To deal with both a reluctance to participate and the effect of COVID-19, everyone can choose how to complete the census – online, on a phone, or in person. Stats SA has done what it can to make it comfortable for everyone to participate.

Every count matters

The cynicism about government and politics is warranted – as the reports of the Zondo Commission into state capture are making clear.

But Stats SA is not a government department – it forms part of the state machinery, just as the Chapter 9 institutions, which protect the country’s democracy, do. State capture did not extend to Stats SA, which is an autonomous entity, led by an entirely independent Statistician-General, advised by an independent Statistics Council.

It is staunchly independent of outside influence, be it from government, political parties or others. Census 2022 will be the most defining judgement of how government has managed South Africa since 2011. Stats SA is the custodian of the data, protected by law – not government.

The census will count everyone in South Africa. This includes citizens, visitors and migrants, people living without shelter, in institutions, and so on. Counting undocumented migrants will provide a better idea of how many “foreigners” are actually in South Africa, rather than relying on speculation and political rhetoric.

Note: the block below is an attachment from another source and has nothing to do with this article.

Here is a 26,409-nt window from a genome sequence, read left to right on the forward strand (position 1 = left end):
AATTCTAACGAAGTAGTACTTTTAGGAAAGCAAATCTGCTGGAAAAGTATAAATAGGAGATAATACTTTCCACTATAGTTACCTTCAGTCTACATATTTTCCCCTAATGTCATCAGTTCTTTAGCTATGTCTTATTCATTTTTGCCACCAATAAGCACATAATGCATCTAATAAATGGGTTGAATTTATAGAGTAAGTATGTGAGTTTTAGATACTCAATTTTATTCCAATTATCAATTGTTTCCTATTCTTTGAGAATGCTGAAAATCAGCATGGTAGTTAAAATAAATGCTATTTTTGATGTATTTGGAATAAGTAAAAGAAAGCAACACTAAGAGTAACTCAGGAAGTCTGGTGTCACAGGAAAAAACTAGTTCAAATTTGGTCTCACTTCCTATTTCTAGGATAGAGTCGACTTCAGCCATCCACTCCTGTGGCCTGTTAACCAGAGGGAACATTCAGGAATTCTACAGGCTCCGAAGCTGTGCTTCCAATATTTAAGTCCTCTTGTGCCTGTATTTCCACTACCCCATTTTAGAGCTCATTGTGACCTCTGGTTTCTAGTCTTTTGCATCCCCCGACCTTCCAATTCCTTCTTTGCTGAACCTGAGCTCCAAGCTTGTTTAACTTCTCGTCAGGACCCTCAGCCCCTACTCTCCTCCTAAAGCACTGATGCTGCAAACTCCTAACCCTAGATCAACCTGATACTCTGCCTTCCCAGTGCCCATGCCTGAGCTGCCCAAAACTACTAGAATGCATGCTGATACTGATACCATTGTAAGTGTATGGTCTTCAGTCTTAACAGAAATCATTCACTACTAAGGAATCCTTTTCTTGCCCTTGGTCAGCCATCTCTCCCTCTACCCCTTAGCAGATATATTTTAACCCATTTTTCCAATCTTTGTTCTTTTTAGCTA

The census will focus everyone on the core challenges the country faces, where they are, and who is most affected.

By law, the raw data cannot be shared with other government departments (or anyone else), as directed by the National Statistics Act. Stats SA protects the data, processes and analyses it, and shares results in a way that no individual can possibly be identified or located.

All people should “get counted” so that their voices are heard, their needs identified, and South Africa can plan for a better future.

David Everatt, Professor of Urban Governance, University of the Witwatersrand

This article is republished from The Conversation under a Creative Commons license. Read the original article.